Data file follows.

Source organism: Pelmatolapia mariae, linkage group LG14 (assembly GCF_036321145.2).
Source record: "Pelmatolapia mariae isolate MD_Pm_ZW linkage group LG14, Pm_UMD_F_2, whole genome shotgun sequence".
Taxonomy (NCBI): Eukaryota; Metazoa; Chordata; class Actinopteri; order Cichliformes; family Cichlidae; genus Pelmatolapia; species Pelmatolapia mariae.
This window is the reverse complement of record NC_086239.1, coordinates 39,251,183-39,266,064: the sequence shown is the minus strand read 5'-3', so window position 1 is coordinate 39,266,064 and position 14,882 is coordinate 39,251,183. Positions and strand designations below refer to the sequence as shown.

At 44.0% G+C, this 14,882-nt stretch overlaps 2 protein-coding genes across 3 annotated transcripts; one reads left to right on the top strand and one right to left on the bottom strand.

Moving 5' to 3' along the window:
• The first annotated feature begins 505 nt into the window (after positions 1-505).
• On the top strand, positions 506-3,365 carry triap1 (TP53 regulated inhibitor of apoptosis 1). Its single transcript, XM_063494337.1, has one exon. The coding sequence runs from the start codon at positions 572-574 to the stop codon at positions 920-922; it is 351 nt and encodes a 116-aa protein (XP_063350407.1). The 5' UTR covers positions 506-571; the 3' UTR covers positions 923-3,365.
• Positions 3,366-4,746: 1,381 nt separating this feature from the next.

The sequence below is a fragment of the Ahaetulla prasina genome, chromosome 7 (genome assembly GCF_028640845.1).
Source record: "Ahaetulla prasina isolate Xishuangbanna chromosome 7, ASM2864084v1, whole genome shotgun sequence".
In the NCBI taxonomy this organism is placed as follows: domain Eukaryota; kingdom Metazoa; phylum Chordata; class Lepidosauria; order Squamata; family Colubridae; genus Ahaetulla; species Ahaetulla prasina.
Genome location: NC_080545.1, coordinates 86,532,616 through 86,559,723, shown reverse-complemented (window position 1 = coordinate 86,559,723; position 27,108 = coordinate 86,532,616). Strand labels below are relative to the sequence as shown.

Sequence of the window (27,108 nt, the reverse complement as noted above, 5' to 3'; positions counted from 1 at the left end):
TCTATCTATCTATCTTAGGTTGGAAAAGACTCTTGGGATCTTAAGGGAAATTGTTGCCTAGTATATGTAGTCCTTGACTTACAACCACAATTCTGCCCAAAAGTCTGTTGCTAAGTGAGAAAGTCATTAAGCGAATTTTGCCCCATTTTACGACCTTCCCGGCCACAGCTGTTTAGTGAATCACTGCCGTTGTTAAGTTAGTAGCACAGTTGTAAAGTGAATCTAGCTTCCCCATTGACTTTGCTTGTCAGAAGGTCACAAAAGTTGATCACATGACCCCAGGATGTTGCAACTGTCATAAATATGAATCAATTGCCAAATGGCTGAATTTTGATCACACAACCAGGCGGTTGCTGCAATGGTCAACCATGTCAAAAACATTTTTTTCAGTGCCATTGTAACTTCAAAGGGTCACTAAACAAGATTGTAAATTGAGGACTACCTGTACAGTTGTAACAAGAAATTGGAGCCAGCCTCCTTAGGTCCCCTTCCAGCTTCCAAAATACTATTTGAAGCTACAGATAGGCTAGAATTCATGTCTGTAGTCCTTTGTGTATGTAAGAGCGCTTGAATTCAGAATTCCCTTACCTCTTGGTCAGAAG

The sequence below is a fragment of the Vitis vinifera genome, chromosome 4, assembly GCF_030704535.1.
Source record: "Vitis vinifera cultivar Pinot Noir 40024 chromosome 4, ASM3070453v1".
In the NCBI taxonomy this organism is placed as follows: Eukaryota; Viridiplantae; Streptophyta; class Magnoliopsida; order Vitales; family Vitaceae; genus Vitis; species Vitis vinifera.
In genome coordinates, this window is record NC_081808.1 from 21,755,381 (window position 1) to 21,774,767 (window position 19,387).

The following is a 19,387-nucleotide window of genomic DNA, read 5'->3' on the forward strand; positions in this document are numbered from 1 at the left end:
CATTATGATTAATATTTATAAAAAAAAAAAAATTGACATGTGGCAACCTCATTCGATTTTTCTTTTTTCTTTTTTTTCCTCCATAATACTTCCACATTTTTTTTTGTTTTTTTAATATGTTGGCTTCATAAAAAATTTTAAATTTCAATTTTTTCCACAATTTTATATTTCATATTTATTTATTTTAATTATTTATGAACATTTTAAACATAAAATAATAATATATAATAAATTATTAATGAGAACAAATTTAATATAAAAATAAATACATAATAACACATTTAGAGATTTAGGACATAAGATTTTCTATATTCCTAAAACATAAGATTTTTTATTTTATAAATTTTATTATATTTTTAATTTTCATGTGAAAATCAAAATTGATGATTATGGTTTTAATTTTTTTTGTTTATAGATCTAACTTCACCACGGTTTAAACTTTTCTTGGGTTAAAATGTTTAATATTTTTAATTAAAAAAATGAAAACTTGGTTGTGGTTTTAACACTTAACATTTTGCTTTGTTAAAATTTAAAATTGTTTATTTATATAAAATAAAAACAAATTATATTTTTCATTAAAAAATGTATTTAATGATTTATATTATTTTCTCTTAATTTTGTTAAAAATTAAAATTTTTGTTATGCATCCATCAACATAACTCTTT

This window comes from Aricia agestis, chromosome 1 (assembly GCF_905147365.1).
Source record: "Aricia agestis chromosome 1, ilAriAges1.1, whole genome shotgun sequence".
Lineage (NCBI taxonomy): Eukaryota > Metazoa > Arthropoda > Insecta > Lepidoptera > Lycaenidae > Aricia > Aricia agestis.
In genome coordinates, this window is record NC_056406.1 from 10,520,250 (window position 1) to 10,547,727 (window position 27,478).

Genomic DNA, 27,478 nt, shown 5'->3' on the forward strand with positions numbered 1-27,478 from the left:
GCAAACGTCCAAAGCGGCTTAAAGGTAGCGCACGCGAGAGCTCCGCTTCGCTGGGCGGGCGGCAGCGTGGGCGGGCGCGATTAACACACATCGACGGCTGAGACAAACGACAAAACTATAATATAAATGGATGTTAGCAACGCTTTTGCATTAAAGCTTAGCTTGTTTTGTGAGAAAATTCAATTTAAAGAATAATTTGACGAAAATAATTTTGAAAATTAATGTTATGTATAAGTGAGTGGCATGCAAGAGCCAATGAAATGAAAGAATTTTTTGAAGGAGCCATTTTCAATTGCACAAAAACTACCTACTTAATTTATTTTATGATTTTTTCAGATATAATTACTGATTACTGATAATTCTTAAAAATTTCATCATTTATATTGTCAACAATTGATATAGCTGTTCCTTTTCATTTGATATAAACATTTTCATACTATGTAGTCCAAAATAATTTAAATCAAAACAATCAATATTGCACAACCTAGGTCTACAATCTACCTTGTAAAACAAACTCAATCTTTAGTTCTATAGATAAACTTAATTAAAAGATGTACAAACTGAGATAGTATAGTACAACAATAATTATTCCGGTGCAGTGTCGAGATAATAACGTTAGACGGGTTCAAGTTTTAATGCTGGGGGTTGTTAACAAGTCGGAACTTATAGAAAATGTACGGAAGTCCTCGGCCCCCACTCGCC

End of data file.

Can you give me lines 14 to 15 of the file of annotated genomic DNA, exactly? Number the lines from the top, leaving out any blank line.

Sequence of the window (27,108 nt, the reverse complement as noted above, 5' to 3'; positions counted from 1 at the left end):
TCTATCTATCTATCTTAGGTTGGAAAAGACTCTTGGGATCTTAAGGGAAATTGTTGCCTAGTATATGTAGTCCTTGACTTACAACCACAATTCTGCCCAAAAGTCTGTTGCTAAGTGAGAAAGTCATTAAGCGAATTTTGCCCCATTTTACGACCTTCCCGGCCACAGCTGTTTAGTGAATCACTGCCGTTGTTAAGTTAGTAGCACAGTTGTAAAGTGAATCTAGCTTCCCCATTGACTTTGCTTGTCAGAAGGTCACAAAAGTTGATCACATGACCCCAGGATGTTGCAACTGTCATAAATATGAATCAATTGCCAAATGGCTGAATTTTGATCACACAACCAGGCGGTTGCTGCAATGGTCAACCATGTCAAAAACATTTTTTTCAGTGCCATTGTAACTTCAAAGGGTCACTAAACAAGATTGTAAATTGAGGACTACCTGTACAGTTGTAACAAGAAATTGGAGCCAGCCTCCTTAGGTCCCCTTCCAGCTTCCAAAATACTATTTGAAGCTACAGATAGGCTAGAATTCATGTCTGTAGTCCTTTGTGTATGTAAGAGCGCTTGAATTCAGAATTCCCTTACCTCTTGGTCAGAAG